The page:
Could non-prescription sleeping pills be increasing the severity of your sleep apnea?
Insomnia is a common sleep disorder, with about 30 percent of adults reporting acute insomnia at some point in their lives. Pair that with the fact that 54 million people in the United States also suffer from sleep apnea, and it’s no wonder that some have both insomnia and sleep apnea, though they may not know it.
Treatments of insomnia can vary, and it is important for those who use over-the-counter medicine for their insomnia to be aware of how these medicines can increase or worsen sleep apnea.
Insomnia is characterized by having trouble falling asleep, staying asleep, or a combination of both. Acute insomnia lasts for a few days or 3 months at most, and can be brought on by stressful situations that eventually pass with time, like stress in the workplace, a traumatic incident, or temporary stressors like job loss, illness, and divorce.
Sleep apnea occurs when there are pauses in breathing during sleep, often associated with a partial or complete blockage within the throat. This happens when you lie down to sleep and the muscles in your throat relax. This may lead to a shift in the tongue or soft palate, causing your airway to narrow so much that it briefly closes off completely. This disrupts breathing and may reduce the level of oxygen in the blood.
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There are many parallel symptoms that sleep apnea and insomnia share, like frequent awakenings, impaired cognitive functioning during the day, and feeling tired all the time. Some research points to strong links between sleep apnea and insomnia, and the two are sometimes treated concurrently.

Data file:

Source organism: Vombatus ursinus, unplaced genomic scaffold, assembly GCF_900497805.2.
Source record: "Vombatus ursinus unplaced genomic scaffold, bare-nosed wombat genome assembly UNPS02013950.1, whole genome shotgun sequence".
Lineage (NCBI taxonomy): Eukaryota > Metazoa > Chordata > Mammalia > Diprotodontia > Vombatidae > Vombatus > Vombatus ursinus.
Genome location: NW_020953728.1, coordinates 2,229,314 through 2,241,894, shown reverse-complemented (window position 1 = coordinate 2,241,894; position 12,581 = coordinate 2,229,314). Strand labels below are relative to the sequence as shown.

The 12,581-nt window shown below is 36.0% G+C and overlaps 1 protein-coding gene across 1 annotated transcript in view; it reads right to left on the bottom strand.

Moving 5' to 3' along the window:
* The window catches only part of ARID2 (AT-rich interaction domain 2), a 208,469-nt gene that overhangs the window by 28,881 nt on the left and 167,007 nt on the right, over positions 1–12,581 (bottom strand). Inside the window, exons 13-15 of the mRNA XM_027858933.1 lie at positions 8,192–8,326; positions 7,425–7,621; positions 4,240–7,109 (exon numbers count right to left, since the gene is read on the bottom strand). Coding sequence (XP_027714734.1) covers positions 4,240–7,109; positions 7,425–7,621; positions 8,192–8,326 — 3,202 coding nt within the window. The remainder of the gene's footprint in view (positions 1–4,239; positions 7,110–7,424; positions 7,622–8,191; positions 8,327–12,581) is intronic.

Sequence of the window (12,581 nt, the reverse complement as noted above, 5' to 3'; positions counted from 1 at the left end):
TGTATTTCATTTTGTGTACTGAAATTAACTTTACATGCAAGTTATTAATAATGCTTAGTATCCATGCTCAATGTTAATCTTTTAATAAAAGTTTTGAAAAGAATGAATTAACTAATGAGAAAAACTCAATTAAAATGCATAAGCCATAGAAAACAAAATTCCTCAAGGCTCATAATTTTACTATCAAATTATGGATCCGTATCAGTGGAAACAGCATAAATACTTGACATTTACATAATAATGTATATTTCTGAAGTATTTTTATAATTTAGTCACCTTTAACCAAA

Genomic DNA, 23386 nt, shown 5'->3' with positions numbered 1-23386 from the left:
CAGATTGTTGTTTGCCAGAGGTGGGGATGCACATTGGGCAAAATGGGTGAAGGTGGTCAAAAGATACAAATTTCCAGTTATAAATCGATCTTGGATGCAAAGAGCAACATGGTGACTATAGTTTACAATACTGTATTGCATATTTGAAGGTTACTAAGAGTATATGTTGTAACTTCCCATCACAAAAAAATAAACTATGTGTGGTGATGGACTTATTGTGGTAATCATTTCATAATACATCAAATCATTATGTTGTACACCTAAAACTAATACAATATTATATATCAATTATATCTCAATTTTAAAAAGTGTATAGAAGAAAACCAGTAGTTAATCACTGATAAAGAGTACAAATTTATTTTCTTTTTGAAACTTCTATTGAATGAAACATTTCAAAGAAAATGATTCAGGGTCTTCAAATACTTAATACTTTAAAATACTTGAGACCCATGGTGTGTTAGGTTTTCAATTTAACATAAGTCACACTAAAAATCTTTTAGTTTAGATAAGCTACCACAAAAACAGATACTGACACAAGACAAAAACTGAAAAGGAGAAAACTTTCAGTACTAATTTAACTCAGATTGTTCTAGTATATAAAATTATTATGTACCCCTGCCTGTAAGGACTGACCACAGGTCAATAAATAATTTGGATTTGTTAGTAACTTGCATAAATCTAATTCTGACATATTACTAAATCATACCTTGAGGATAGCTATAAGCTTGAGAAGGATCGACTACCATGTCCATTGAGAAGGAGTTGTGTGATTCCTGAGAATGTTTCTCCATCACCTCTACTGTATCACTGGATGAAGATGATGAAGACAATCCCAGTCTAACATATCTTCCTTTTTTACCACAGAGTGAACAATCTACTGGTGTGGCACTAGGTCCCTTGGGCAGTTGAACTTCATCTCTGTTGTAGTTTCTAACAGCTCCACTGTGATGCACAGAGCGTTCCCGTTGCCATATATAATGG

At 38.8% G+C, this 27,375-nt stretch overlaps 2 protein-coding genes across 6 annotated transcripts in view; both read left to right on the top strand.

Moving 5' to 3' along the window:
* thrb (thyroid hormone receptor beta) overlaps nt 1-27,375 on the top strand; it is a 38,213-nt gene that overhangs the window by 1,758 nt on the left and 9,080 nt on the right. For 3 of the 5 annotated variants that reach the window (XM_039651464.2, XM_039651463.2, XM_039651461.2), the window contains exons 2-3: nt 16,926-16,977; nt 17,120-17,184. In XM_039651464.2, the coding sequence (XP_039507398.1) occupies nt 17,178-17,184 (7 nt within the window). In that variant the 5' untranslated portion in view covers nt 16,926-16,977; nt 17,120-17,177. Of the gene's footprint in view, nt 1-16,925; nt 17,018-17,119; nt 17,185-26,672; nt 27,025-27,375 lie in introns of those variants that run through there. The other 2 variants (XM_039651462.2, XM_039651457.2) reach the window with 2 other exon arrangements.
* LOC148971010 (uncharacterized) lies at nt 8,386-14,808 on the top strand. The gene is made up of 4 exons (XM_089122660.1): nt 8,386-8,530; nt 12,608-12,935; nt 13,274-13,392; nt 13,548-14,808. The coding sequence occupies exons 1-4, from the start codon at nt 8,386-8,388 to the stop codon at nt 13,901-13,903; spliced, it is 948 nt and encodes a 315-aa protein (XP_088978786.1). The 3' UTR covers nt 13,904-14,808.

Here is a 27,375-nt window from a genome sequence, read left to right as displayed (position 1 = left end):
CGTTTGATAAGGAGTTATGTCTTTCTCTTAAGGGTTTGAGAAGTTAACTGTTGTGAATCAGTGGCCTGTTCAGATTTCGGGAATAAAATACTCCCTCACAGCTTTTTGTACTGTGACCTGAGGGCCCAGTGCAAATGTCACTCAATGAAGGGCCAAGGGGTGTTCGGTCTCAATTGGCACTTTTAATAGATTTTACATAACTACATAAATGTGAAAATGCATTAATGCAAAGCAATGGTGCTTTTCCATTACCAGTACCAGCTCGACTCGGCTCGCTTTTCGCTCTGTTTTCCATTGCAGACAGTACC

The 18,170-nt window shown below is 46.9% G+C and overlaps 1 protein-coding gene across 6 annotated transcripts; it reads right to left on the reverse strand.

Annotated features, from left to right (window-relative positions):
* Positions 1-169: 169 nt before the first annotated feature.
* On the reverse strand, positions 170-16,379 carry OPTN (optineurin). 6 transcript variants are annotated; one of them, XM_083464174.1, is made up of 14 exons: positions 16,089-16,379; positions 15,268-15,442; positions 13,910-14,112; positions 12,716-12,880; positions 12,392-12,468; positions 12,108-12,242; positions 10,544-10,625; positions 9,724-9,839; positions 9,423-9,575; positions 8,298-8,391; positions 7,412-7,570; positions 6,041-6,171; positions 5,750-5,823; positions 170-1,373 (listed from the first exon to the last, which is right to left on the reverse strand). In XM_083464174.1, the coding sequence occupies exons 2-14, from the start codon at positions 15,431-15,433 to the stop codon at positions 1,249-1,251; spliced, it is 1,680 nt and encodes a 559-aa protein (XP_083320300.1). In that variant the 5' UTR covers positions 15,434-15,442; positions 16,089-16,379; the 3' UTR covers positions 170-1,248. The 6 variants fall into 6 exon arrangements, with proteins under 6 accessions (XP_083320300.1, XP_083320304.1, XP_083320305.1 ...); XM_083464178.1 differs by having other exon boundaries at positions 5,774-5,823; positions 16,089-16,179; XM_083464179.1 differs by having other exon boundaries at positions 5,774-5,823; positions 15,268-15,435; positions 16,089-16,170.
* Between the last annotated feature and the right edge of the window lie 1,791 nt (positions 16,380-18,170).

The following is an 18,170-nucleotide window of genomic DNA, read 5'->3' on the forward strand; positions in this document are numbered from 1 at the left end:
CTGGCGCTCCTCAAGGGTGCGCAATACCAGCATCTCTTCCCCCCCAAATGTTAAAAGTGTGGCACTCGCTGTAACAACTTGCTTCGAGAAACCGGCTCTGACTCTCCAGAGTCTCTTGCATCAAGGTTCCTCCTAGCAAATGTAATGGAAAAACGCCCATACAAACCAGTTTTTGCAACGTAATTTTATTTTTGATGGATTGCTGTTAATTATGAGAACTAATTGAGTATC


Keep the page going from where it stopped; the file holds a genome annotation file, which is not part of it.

Some people choose to treat their acute insomnia with over-the-counter sleeping pills that contain diphenhydramine, like Tylenol PM, Benadryl, Advil PM, ZzzQuil, or allergy treatments that contain sleep aids. However, the use of these medicines, which are marketed as helping people to fall asleep and stay asleep, can have adverse effects on those suffering from even mild sleep apnea. Why? It all comes down to relaxation.
Sleeping pills quiet the mind and relax the body to allow sleep to set in. It’s natural for the body and throat structures to relax to some degree during sleep. But when an already partially collapsed airway is aided even more by a muscle relaxant, sleep apnea has the potential to increase.
Sleep apnea impairs your attention span and short-term memory. It has also been linked to many health issues, including irregular heartbeat, high blood pressure, type 2 diabetes, depression, heart attack, and stroke, so it’s important that suspicions of sleep apnea be addressed by your doctor.
Additional care must be had if someone is taking over-the-counter sleeping pills (or using other sedatives like alcohol to help fall asleep) to manage their insomnia but not doing anything to treat their sleep apnea. If you believe you have sleep apnea, consult your doctor.
Brandon R. Peters, M.D., is board-certified in both neurology and sleep medicine and currently practices at Virginia Mason Medical Center in Seattle. He is also a Clinical Affiliate at Stanford University's School of Medicine in the Department of Psychiatry and Behavioral Sciences. His latest book, Insomnia Solved, is available on Amazon.